Debt Recovery Lawyer
Debt Recovery Lawyer in Malaysia – We assist in debt recovery and collection via issuance of letter of demand or commencing legal action in Court. Before commencing any legal action in Court for recovery of assets or money, it is prudent to assess the financial standing of the debtor and avoid “throwing good money after bad”. We would assist the client in conducting the relevant searches on the debtor as preliminary check to assess such financial standing. Issuance of letter of demand normally precedes the commencement of court action.
Winding up & Restructuring Lawyer
Winding Up and Debt Recovery Lawyer – Our experience in this area includes:
- negotiating, structuring and drafting of restructuring schemes i.e. schemes of arrangement under Section 176 of the Malaysian Companies Act 1965 (now Section 366 of Companies Act 2016) including application for restraining order, vesting order and other ancillary orders pursuant to Section 178 of the Malaysian Companies Act 1965;
- capital reduction pursuant to Section 64 of the Malaysian Companies Act 1965 (now Section 116 of the Companies Act 2016); and
- companies liquidation and receivership including voluntary winding up (including members’ and creditors’ winding up) and winding up through court order including other interlocutory proceedings such as, discharge of liquidator, appointment or substitution of private liquidator;
- opposing winding up petition presented at the High Court of Malaya; and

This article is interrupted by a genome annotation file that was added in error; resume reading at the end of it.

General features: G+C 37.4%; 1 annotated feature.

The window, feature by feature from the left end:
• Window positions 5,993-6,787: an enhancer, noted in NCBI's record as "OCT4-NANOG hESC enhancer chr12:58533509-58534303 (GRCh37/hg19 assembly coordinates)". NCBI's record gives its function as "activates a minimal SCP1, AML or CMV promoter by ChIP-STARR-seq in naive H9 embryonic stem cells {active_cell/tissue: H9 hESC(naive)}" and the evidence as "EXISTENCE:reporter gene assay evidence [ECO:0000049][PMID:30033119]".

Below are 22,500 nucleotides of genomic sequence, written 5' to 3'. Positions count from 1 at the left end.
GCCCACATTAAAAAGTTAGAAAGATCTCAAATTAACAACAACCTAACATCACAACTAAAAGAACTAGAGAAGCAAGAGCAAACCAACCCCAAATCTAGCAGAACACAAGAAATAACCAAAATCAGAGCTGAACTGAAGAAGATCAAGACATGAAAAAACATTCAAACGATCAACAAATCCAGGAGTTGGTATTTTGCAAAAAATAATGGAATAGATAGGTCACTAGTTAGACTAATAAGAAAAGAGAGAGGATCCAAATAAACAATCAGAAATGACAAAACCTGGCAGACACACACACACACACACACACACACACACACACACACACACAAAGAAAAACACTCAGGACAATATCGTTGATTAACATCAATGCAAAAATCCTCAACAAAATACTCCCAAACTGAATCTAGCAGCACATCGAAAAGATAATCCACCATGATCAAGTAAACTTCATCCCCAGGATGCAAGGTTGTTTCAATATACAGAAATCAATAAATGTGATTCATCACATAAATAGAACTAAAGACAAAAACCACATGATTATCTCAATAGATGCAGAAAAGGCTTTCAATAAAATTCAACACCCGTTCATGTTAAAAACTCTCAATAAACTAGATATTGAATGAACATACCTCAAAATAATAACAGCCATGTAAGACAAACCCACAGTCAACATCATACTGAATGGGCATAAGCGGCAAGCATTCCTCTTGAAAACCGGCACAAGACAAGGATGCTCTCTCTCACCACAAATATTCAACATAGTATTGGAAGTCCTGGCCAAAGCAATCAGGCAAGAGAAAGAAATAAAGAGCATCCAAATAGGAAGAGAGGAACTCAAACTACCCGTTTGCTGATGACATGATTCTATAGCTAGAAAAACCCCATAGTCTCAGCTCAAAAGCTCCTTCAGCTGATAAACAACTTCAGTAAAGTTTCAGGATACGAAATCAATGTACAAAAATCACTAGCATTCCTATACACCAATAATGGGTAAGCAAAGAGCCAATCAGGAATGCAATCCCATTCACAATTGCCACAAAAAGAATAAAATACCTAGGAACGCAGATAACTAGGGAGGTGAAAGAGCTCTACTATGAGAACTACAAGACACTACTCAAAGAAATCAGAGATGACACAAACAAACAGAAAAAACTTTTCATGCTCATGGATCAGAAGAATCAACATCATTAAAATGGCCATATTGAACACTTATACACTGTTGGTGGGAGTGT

- advising on debt restructuring exercise including property set-offs and settlement via issuance of private debt securities and other securities.
Striking Off Company
The Registrar of Companies may strike a company off the register either on his own motion or upon an application by a director, member/shareholder or liquidator of the company as provided for under Section 550 of the Companies Act 2016.
The Registrar of Companies may strike off a company on the ground that the company is not carrying on business or is not in operation or the company is being wound up and the Registrar has reasonable cause to believe that:
- no liquidator is acting;
- the affairs of the company are fully wound up and the liquidator has failed to lodge any return for a period of six months; or
- the affairs of the company has been fully wound up under a winding up by the Court but there are no assets or assets available are not sufficient to obtain a dissolution order from the Court.